As I mentioned in this week's Weekly Review below, I wanted to do a separate post on a procedural issue that I have noticed in the past and that again popped up twice last week (in cases 5 & 6, Robinson and DeJesus).
The procedural issue has to do with exhaustion. In those cases, the DJ relied upon 2254(b)(2) -- a provision that was added to the statute by the AEDPA -- and addressed the merits of claims that were unexhausted.
I don't think this was right. I think those claims should have been denied as procedurally defaulted. Now, in some ways, it could be argued that this was better for petitioners since the judges were addressing the merits of the claims and not denying the petition on procedural grounds. In the abstract, I guess that's true. Kind of (I'll get into why it isn't really better for the petitioner below the fold). But, in my mind, the DJ's got the procedural analysis wrong. And wrong is wrong, so I feel like I should discuss it.
So below the fold I'll enter into the exciting world of exhaustion (including the magical land that is known as the AEDPA) . . .
Exhaustion is a basic concept. Here is how I define it in the FAQ's:
“Exhaustion” is kind of a federalism/state rights concept. Before a state prisoner can obtain federal habeas relief, the prisoner must first have “exhausted” all state court remedies. It means that the prisoner must have raised the federal constitutional claim at all possible moments in the state court proceeding before coming to federal court to get relief. The idea is to give the state court all possible chances to correct the error before the federal court will intervene. At least, I think that is why it was originally developed.
Here is how exhaustion worked prior to the AEDPA:
(1) if a petitioner raised a claim in federal terms at all appropriate times, then the claim was exhausted and the federal courts addressed the merits
(2) if a petitioner failed to raise a claim at all appropriate times or did not present it as a federal claim, it was considered unexhausted. However, in most situations, the petitioner was left with no other avenue for raising it in state court because he failed to raise it at the appropriate times. In such a situation (which was 99 out of 100 times), the claim was "deemed exhausted" (one of my absolute favorite terms for some reason) but procedurally defaulted. The merits could not be addressed unless a petitioner could show cause and prejudice or fundamental miscarriage of justice.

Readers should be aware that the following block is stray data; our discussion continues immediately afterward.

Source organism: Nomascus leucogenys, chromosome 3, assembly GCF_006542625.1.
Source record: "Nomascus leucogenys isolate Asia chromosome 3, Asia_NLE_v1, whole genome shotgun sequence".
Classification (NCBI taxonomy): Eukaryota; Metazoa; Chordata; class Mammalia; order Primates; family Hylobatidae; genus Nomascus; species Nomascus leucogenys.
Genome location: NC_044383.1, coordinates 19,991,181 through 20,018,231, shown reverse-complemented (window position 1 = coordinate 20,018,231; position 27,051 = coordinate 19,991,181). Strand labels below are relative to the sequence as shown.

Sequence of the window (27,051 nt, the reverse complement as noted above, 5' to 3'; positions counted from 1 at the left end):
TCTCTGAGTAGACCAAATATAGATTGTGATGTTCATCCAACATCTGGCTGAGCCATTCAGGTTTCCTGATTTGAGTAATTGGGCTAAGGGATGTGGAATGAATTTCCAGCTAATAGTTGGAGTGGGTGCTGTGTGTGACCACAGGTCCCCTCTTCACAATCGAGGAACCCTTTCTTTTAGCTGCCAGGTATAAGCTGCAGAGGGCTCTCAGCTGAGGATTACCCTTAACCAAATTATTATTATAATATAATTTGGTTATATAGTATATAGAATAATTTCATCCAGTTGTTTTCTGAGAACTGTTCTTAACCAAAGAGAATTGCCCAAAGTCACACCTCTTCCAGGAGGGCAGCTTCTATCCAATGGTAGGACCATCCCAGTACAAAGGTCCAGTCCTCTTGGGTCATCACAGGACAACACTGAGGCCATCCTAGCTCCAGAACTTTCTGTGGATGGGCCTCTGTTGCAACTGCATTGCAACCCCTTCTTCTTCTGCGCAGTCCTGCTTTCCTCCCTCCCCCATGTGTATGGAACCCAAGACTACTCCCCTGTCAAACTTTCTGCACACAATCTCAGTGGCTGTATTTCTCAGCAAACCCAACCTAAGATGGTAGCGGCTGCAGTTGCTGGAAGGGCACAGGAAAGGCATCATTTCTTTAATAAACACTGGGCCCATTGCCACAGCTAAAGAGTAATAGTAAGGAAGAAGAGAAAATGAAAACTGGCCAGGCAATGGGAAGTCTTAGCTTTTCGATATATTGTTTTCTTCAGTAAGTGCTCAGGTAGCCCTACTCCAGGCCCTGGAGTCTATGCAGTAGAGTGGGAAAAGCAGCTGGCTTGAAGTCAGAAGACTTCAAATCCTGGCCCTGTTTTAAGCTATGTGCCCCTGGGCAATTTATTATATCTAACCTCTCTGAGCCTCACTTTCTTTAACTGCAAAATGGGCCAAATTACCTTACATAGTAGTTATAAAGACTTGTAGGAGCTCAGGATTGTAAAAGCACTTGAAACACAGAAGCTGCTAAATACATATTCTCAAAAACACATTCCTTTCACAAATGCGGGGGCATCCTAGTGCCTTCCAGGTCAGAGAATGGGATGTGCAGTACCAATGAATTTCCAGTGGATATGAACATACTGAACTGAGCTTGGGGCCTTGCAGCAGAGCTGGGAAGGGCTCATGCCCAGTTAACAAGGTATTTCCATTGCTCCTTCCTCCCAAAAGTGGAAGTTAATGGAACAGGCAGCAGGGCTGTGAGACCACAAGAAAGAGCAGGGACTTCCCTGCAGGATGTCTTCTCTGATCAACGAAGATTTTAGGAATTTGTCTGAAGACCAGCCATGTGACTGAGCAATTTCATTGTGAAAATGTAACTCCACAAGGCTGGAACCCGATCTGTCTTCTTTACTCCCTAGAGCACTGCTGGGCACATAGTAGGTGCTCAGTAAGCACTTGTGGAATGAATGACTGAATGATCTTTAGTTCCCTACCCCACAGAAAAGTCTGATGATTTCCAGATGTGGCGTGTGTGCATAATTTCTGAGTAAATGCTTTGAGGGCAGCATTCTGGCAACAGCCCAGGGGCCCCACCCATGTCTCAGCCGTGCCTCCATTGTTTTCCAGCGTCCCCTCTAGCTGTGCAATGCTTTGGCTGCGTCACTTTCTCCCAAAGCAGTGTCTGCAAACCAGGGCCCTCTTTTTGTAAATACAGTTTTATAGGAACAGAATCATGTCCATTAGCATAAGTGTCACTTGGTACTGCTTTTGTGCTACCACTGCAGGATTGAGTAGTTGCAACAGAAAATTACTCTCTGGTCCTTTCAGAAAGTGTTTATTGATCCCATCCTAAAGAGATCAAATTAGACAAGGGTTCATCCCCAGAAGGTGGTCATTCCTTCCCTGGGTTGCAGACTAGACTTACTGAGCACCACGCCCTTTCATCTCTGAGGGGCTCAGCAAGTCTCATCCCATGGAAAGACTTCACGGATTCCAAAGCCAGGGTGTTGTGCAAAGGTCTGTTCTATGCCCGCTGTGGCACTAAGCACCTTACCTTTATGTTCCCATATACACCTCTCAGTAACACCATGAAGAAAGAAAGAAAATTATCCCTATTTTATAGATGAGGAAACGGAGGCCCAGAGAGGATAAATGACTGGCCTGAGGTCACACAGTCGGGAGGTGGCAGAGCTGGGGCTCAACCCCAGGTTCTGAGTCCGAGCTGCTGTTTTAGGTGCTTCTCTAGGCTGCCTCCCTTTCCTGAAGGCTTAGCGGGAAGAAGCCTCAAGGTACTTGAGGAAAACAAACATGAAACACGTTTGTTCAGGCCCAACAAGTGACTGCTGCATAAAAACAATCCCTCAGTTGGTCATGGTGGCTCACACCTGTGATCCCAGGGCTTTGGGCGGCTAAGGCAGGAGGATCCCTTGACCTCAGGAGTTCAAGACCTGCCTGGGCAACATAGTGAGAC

(3) if a petitioner raised a petition that had an unexhausted claim that could be raised in state court, the DJ's were supposed to dismiss the petition without prejudice to allow the petitioner to go to state court to exhaust the claim in the first instance. The Supreme Court established this procedure for a "mixed petition" (as unexhausted claims usually were presented in a petition with exhausted claims) in a case entitled Rose v. Lundy (as with "deemed exhausted," I just loved those words together -- I think it's the dissonance in sound and feeling between the names Rose and Lundy).
Then comes the AEDPA. And remember the whole point of the AEDPA was to make the law worse for petitioners in every conceivable way.
In the AEDPA, Congress added the following provision:
(b)(2) An application for a writ of habeas corpus may be denied on the merits, notwithstanding the failure of the applicant to exhaust the remedies available in the courts of the State.
In my mind, I believe that this provision was solely meant to address situation (3) above. Knowing that the whole point of the AEDPA is to screw over habeas petitioners, why would Congress grant federal courts the power to review the merits of a claim that would have previously been found to be procedurally defaulted (such as what would happen in situation (2))? I don't think that was the intent. Of course, the language of the AEDPA is infamously terrible, so the way that it is written means that it could easily apply to situation (2). Nevertheless, I don't think it's supposed to. And I feel pretty comfortable in saying that.
However, that's exactly what the DJ's did in Robinson and DeJesus (and other cases, not to single out these two DJ's). The unexhausted claims in those cases clearly fall under situation (2).* I believe that the DJ's should have found the claims procedurally defaulted. In other words, they should not have addressed the merits of these claims under (b)(2).
*Actually, to be fair, in DeJesus, some of them may be situation (3) issues. I don't think so, but it's arguable that they were.
Okay, someone could say, "Hey, Mr. Habeas Petitioner crusader. Why are you complaining? Isn't it better that the judges address the merits of the claims?" In theory, yes. But in reality, no. Section 2254(b)(2) is a discretionary power. It says, "may be denied on the merits." Neither the Supreme Court nor the Second Circuit has established the standard for when courts should exercise this discretionary authority. Nonetheless, no matter what the standard is, courts have stated that it should be exercised when it is clear that the claims have absolutely no merit. So that's why I don't think it is better for courts to address the merits here: they are doing it because they think the claims are basically frivolous. So if a court truly believes that the claim falls under situation (3), I'd rather see them dismiss without prejudice. If it's a situation (2) and the court is wrongly addressing the merits, then the judge is doing that simply to say that the claim is junk. So it's nothing more than a small consolation that the judge is addressing the merits.
In the end, wrong is wrong. Section 2254(b)(2) should not be used in this way.